Uzbek Officials Blame Terrorists For Recent Violence
Prague, 18 May 2005 (RFE/RL) -- A group of foreign diplomats has arrived in Uzbekistan's Ferghana Valley to investigate last week's violence, in which Uzbek opposition leaders say nearly 750 died. Uzbek President Islam Karimov categorically denies this. The official line is that far fewer died, although there is some confusion in government circles about the numbers and their identity.The arrival of the group of foreign diplomats and journalists in the city of Andijon, scene of the worst of last week's violence, follows demands by Britain and other countries for unrestricted access to the area for diplomats, journalists and aid workers. The trip was organized by the Uzbek authorities.
Uzbek Prosecutor-General Rashid Qodirov said yesterday that 169 people died in Andijon on 13 May, among them 32 government soldiers. Most of the others, he said, were armed terrorists, including foreigners. But there appears to be some confusion in the government on the figures. Interior Minister Zokir Almatov appeared to contradict the prosecutor-general when he said that there were 108 civilians among the dead in Andijon.
Either way, the figures are regarded with considerable skepticism both within Uzbekistan and in the international community. According to eye witnesses, most of the bloodshed occurred when troops attacked a large antigovernment demonstration in Andijon. They say that most of the demonstrators were unarmed and that some 500 people were killed in the city, many of them women and children.
On 14 May, the day after the worst violence, RFE/RL correspondent Sadriddin Ashurov spoke to people in the streets of Andijon as they searched for their relatives. He has since been expelled from the region.
"Yesterday, they killed little children, babies, they killed women. They have collected all the [bodies]," one young man told Ashurov. Another said: "Last night, they [the authorities] took away all the corpses of the women and children because they couldn't say they were terrorists. Only male bodies are left. They are all over the city."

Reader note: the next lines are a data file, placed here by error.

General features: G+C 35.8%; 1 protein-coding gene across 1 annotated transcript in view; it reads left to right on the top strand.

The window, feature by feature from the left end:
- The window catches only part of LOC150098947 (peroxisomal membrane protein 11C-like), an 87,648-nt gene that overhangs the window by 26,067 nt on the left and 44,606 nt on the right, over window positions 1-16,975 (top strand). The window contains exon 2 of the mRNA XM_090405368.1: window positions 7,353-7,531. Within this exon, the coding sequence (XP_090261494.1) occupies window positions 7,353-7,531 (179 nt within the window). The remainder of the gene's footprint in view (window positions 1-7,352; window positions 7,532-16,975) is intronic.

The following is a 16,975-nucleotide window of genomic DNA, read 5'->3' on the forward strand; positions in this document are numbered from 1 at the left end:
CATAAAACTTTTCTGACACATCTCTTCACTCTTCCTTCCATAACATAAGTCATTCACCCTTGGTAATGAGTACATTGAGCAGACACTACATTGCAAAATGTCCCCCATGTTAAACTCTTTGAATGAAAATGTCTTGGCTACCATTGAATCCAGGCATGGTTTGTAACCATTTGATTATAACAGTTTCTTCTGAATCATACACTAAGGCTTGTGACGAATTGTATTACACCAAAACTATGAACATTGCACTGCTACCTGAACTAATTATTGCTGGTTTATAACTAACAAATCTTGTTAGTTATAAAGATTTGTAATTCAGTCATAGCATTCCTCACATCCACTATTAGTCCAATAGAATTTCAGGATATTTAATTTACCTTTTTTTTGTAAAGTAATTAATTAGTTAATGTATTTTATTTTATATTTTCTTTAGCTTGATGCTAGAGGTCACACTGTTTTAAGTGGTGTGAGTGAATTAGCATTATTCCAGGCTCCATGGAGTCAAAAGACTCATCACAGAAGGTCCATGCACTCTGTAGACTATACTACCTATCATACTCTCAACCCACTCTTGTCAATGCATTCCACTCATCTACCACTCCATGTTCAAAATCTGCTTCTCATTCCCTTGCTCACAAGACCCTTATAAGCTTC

UN High Commissioner for Human Rights Louise Arbour reflected growing international concern about events in Uzbekistan when she referred yesterday to "indiscriminate and excessive use of force" by law-enforcement officials.
Jose Diaz, spokesman for the high commissioner, told RFE/RL, "She [Arbour] is calling for an independent investigation into events in Andijon in eastern Uzbekistan, the very disturbing reports that we've all seen coming from there about the clashes and differences in interpretations about the events and about the number of people who have been killed and injured."
Residents of Andijon reported that a major cleanup had been under way in the city in preparation for the diplomats and journalists. Buildings had been cleaned up and repaired and streets washed. Malik Boboev, a correspondent in the area for the Institute of War and Peace Reporting, says there is still shooting at night and that the situation is still very tense in the smaller towns beyond Andijon.
"Today, we tried to go to Karasu, but unfortunately all roads are closed," Boboev said. "We tried to go by my different ways but all were tightly blocked. There were soldiers in uniform and wearing helmets everywhere. In smaller villages [around Karasu], police in civilian clothes had set up road blocks and were patrolling the streets. It's completely impossible to get to Karasu from the Uzbek side."
President Karimov, meanwhile, says the media -- and, in particular, the Western media -- are distorting the truth. He accuses them of mounting a concerted campaign to depict his government as a tyranny. The truth, he says, is that government troops killed only terrorists.
"What kind of peaceful demonstration is it when they arm themselves first by receiving weapons from outside Uzbekistan, then attack a police station, then attack a regular military base, a brigade, taking up to 305 automatic rifles, as the prosecutor just said, hundreds of pistols and grenades, four machine guns, then attack a prison and set some 600 prisoners free, and only after that hold a peaceful demonstration," Karimov said.
But his is a version of events diametrically at odds with eyewitness accounts on 14 May from people on the streets of Andijon. "What do you call someone who kills his own people? It was nothing short of genocide," one woman said. "It was worse that the fascists. They [Uzbek government troops] were shooting at women and children. Down with Karimov."
Opposition leaders blame government troops for most of the violence, which was sparked public outcry over the trial of 23 people for alleged involvement in a banned Islamic group. They say that nearly 750 people died in the unrest in Andijon and other towns. Refugees, who have fled into neighboring Kyrgyzstan, insist the demonstrations were peaceful.
(By Robert Parsons)
Copyright (c) 2005. RFE/RL, Inc. Reprinted with the permission of Radio Free Europe/Radio Liberty, 1201 Connecticut Ave., N.W. Washington DC 20036. www.rferl.org
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